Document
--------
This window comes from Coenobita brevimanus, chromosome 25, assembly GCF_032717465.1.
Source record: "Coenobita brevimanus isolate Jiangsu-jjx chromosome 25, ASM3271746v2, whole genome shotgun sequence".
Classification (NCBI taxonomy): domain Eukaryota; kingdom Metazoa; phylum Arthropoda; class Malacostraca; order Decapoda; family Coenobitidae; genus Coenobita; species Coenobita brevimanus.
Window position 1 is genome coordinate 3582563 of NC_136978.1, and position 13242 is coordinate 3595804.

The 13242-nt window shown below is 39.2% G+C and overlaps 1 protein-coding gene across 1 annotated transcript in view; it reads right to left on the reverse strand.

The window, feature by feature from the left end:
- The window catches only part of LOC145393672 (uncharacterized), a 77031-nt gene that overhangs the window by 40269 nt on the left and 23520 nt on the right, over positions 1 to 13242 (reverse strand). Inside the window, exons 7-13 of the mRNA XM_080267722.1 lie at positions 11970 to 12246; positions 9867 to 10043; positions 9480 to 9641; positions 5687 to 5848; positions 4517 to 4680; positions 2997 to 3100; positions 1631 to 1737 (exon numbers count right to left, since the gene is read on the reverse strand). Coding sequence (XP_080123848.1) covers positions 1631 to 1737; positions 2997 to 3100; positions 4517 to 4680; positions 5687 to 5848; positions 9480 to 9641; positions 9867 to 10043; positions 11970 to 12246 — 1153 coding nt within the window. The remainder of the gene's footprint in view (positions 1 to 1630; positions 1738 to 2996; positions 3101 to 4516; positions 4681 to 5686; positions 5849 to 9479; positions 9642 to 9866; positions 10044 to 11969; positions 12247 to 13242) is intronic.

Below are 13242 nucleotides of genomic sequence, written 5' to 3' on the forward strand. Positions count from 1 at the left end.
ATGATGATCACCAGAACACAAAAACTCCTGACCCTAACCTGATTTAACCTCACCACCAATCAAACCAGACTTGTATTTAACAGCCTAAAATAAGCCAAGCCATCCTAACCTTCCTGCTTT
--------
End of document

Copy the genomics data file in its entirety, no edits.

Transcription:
This window comes from Coenobita brevimanus, chromosome 25, assembly GCF_032717465.1.
Source record: "Coenobita brevimanus isolate Jiangsu-jjx chromosome 25, ASM3271746v2, whole genome shotgun sequence".
Classification (NCBI taxonomy): domain Eukaryota; kingdom Metazoa; phylum Arthropoda; class Malacostraca; order Decapoda; family Coenobitidae; genus Coenobita; species Coenobita brevimanus.
Window position 1 is genome coordinate 3582563 of NC_136978.1, and position 13242 is coordinate 3595804.

The 13242-nt window shown below is 39.2% G+C and overlaps 1 protein-coding gene across 1 annotated transcript in view; it reads right to left on the reverse strand.

The window, feature by feature from the left end:
- The window catches only part of LOC145393672 (uncharacterized), a 77031-nt gene that overhangs the window by 40269 nt on the left and 23520 nt on the right, over positions 1 to 13242 (reverse strand). Inside the window, exons 7-13 of the mRNA XM_080267722.1 lie at positions 11970 to 12246; positions 9867 to 10043; positions 9480 to 9641; positions 5687 to 5848; positions 4517 to 4680; positions 2997 to 3100; positions 1631 to 1737 (exon numbers count right to left, since the gene is read on the reverse strand). Coding sequence (XP_080123848.1) covers positions 1631 to 1737; positions 2997 to 3100; positions 4517 to 4680; positions 5687 to 5848; positions 9480 to 9641; positions 9867 to 10043; positions 11970 to 12246 — 1153 coding nt within the window. The remainder of the gene's footprint in view (positions 1 to 1630; positions 1738 to 2996; positions 3101 to 4516; positions 4681 to 5686; positions 5849 to 9479; positions 9642 to 9866; positions 10044 to 11969; positions 12247 to 13242) is intronic.

Below are 13242 nucleotides of genomic sequence, written 5' to 3' on the forward strand. Positions count from 1 at the left end.
ATGATGATCACCAGAACACAAAAACTCCTGACCCTAACCTGATTTAACCTCACCACCAATCAAACCAGACTTGTATTTAACAGCCTAAAATAAGCCAAGCCATCCTAACCTTCCTGCTTT